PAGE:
MACD = Moving Average Convergence and Divergence
Hybrid = Combining the two main MACD signals into one indicator
BSH = Buy Sell Hold

This indicator looks for a crossover of the MACD moving averages (12ema and 26ema) in order to generate a buy/sell signal and a crossover of the MACD line (12ema minus 26ema) and MACD signal line (9ema of MACD line) in order to generate a completely seperate buy/sell signal. The two buy/sell signals are combined into a hybrid buy/sell/hold indicator which looks for one, neither, or both signals to be "buys." If both signals are buys (fast crossed above slow), a "buy" signal is given (green bar color). If only one signal is a buy, a "hold" signal is given (yellow bar color). If neither signal is a buy, a "sell" signal is given (red bar color). Note: MACD moving averages crossing over is the same thing as the MACD line crossing the zero level in the MACD indicator.

It makes sense to have the MACD indicator loaded as a reference when using this but it isn't required. The lines plotted on the chart are the 12ema and a signal line which is the MACD signal line shown relative to the 12ema rather than the MACD line. The 26ema is not plotted on the chart because the chart becomes cluttered, plus the moving averages crossing over is indicated with the MACD indicator.

This indicator should be used with other indicators such as ATR (1), RSI (14), Bollinger bands (20, 2), etc. in order to determine the best course of action when a signal is given. One way to use this as a strict system is to take a neutral cash position when a yellow "hold" signal is given, to go long when a
green "buy" signal is given, and to go short when a red "sell" signal is given. It can be observed that for many tickers and timeframes that green-yellow-green and red-yellow-red sequences are stronger signals than green-yellow-red and red-yellow-green signals.

Note: Chart type must be "bars" in order for the bar colorization to work properly
Скрипт с открытым кодом

In true TradingView spirit, the author of this script has published it open-source, so traders can understand and verify it. Cheers to the author! You may use it for free, but reuse of this code in a publication is governed by House Rules. You can favorite it to use it on a chart.

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What is a good time frame in order to only go long or short when there is a trend?
Skipper86 Damaurice
@Damaurice, I'm not sure I understand the question. You always want to start with the 1 month candles and work your way down to whatever the lowest candle you think is appropriate for your trading time horizon. If you plan on holding for years, trade off the monthly chart (each candle represents one month). If you plan on holding for months, trade off the weekly. If you plan on holding for weeks, trade off the daily. If you plan on holding for days, trade off the 4 hour. If you plan on holding for just a few days, trade off the hourly. If you plan on holding intraday, trade off the 15min or the 5min. Other people may give different time interval suggestions and I'm not some experienced trader so take my suggestions as more philosophical than rules to live by. Every security is different so no matter what you do, always use the past performance of the indicator at a specific time interval to decide if its worth using at that interval or not and to determine entry criteria that is most likely to be profitable. At the end of the day, this indicator is just a visual aid for the MACD so gaining understanding of the MACD is gaining better understanding of this indicator. I recommend reading up on the MACD for additional trading strategy info pertaining to this indicator. Did I answer your question?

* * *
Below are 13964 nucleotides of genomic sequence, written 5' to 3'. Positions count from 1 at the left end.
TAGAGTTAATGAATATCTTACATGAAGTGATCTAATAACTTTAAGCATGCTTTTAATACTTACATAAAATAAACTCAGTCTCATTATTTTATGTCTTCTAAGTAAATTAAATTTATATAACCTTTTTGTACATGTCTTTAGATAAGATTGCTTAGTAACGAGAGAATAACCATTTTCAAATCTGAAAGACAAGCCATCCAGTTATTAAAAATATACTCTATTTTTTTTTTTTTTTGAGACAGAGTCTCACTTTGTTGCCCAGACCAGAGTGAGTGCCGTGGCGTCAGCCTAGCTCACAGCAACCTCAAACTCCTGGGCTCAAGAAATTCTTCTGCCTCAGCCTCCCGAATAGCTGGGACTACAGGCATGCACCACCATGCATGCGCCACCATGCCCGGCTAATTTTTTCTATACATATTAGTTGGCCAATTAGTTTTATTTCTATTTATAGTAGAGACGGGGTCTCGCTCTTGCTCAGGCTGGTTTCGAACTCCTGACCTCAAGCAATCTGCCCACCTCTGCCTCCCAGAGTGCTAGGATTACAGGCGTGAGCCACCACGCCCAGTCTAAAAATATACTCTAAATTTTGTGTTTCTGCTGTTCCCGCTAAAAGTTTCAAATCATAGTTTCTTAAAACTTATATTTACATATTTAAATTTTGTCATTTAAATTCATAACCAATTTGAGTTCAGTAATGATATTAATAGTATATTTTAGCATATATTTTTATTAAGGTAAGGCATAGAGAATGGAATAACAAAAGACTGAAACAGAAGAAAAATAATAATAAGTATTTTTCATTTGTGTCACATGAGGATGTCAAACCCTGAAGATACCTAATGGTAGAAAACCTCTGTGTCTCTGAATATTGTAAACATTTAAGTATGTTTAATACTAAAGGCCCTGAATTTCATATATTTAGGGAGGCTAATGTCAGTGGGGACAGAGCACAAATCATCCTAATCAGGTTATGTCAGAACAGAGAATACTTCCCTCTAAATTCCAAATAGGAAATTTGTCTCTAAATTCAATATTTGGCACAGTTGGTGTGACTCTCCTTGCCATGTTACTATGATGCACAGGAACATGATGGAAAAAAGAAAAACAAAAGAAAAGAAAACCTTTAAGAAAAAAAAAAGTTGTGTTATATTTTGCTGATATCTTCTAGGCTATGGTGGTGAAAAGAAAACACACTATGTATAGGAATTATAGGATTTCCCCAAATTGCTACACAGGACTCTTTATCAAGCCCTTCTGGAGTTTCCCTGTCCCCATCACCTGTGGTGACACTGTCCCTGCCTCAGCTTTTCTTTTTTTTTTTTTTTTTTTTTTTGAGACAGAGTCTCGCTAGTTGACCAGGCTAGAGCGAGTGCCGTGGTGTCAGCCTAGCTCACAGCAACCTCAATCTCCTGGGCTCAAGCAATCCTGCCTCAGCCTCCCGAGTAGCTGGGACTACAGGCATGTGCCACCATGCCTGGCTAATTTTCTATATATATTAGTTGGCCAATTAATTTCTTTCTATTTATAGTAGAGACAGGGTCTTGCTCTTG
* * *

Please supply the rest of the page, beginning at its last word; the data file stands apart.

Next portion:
Damaurice Skipper86
@Skipper86, Thanks, yeah it was interesting.I found that in back testing with different time frames,the buy/sell signal works better or worse. But so that is not because of the MACD isnt able to perform so well on short time frames, it's more because of the specific scenario I back tested the indicator with?
Yesterday 11.12.2020 I tried it on the DAX.I found that short time frames the indicator is mostly right, but sequences for eg. buying or selling are short and so risky. On longer time frames like 30M, it responded late for a eg. a bullish sequence and late when it goes into bearish. I found the 15M time frame best for intraday trading yesterday.
But you're saying, it hasnt anything to do with the indicator itself, right? so on another scenario with another stocks, it may have been another time frame that would have been best?

Skipper86 Damaurice
@Damaurice, The indicator reflects the buy/sell signals of the MACD and the MACD is a lagging indicator so the signals will never be perfectly timed and will always be late. It might make sense to look for divergences in RSI, bollinger band extremes, ATR (historical volatility) levels and ADX (directional movement) in conjunction with the MACD and this indicator in order to improve the success rate of your trades. I wouldn't try using all of them with it though, that would be too confusing, just use one or two, RSI and Bollinger are probably a safe bet. Also, if trading intraday, comparing the indicator to a previous day with the same level of volatility (ATR) might help you find a better time interval.
Damaurice Skipper86
@Skipper86, got it, thanks!
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